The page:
What you need:
*A licence if your boat has an engine
*A life jacket
*Knowledge of steering a boat

With its ludicrously long coastline, and over 5,000 lakes, Denmark has a great selection of places to fish. Whether it’s spin fishing, fly fishing or beginner level fishing, or big fish lakes, ordinary freshwater lakes, freshwater streams, the sea or out at sea, Denmark has the perfect conditions.
Along the seashore, Jutland’s west coast offers the best conditions thanks to its large population of cod, flatfish, and mackerel. From there, sail a cutter to the Yellow Reef – remember your motion sickness pills because it’s going to get rough! – where most of the country’s biggest fish records have been set. Heading freshwater, but staying in Jutland, the Brede Å, Kongeå, Skjernå and Varde Å streams are all recommended for monster trout and salmon. Fyn’s seashore is also highly recommended, particularly for trout, while the Øresund is good for trout and cod – especially during the winter. Staying in Zealand, the freshwater lakes at Furesø and Esrum are famed for their recordbreaking pike and perch, and Isefjorden is another excellent location for trout.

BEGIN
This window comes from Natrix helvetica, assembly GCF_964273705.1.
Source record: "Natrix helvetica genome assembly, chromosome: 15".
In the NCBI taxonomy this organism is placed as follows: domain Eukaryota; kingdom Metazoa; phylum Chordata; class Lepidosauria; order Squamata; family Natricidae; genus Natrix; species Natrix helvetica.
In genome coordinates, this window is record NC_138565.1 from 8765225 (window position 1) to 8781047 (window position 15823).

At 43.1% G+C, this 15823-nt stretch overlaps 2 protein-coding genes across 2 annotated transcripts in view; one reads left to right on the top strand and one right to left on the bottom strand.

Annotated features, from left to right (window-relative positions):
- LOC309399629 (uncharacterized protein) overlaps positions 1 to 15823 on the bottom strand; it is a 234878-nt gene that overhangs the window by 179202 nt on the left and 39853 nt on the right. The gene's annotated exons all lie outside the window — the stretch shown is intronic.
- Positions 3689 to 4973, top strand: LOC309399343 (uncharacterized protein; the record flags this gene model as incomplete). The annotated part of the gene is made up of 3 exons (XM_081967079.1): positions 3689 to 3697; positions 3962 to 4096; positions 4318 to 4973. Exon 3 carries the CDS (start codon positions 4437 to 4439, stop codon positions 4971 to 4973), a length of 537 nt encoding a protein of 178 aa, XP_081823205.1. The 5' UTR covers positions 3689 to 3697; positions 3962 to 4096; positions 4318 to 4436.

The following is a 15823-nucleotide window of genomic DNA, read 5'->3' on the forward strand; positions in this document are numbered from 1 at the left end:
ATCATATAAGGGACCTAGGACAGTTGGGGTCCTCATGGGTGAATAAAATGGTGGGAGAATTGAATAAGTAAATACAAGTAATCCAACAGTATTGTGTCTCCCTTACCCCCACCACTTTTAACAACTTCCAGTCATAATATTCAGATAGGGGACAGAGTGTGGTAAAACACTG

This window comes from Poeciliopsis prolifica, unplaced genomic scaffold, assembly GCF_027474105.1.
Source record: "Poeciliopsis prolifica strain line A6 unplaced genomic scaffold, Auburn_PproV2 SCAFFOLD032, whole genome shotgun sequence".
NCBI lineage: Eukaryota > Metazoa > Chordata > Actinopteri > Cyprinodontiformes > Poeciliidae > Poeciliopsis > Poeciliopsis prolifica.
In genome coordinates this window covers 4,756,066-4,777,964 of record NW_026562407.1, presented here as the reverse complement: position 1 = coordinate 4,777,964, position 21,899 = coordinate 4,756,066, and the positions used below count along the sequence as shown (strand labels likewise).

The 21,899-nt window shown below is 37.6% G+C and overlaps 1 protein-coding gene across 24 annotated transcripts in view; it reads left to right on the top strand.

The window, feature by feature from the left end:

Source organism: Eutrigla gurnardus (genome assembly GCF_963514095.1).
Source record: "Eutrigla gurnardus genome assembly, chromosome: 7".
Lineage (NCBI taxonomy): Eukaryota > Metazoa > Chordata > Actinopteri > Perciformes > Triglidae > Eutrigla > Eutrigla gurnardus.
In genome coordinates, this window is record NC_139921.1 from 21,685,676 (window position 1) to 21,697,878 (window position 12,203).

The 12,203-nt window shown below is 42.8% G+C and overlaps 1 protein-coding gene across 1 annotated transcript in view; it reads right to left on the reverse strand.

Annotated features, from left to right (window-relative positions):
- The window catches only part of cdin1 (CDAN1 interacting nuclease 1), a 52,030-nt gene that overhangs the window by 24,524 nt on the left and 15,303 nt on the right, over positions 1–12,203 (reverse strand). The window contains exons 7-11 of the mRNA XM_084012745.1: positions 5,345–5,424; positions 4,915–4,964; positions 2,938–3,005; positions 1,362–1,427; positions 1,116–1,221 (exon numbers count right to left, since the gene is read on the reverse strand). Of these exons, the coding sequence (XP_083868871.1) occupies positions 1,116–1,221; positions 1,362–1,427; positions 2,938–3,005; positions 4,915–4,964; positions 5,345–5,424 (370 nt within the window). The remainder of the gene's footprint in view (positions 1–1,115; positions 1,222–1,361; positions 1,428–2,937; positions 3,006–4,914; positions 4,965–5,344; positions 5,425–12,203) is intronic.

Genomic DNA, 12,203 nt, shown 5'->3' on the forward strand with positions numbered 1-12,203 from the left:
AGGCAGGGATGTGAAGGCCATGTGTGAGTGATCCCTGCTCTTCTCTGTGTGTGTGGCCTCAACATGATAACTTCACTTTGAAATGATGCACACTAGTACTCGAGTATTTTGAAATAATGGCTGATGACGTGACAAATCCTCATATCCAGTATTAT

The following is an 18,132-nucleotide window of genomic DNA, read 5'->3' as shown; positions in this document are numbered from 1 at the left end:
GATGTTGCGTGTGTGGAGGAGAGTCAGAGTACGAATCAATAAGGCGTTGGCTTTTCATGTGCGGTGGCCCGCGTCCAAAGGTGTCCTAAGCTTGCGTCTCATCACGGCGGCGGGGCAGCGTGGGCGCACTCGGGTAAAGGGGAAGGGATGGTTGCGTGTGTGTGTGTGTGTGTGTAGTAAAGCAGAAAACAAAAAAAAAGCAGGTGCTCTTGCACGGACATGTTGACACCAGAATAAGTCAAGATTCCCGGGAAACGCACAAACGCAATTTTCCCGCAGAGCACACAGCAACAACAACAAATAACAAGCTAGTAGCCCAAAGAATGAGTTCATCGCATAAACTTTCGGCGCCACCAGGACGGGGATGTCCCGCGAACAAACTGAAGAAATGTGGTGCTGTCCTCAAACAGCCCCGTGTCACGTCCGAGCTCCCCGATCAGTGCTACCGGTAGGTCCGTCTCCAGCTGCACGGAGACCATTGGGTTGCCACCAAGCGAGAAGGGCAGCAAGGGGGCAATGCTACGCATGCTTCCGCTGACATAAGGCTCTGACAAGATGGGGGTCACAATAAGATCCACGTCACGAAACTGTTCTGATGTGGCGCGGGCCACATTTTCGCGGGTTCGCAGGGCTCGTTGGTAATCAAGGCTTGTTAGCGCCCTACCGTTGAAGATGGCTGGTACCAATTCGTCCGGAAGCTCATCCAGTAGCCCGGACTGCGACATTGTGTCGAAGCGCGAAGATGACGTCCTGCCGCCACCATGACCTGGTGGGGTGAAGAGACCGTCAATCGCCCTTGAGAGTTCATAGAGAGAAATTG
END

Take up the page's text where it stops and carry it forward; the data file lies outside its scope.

What you need:
*A Danish fishing licence
*A rod, fishing line, fly/hook
*Rubber boots (recommended)
*Waders (for sea fishing)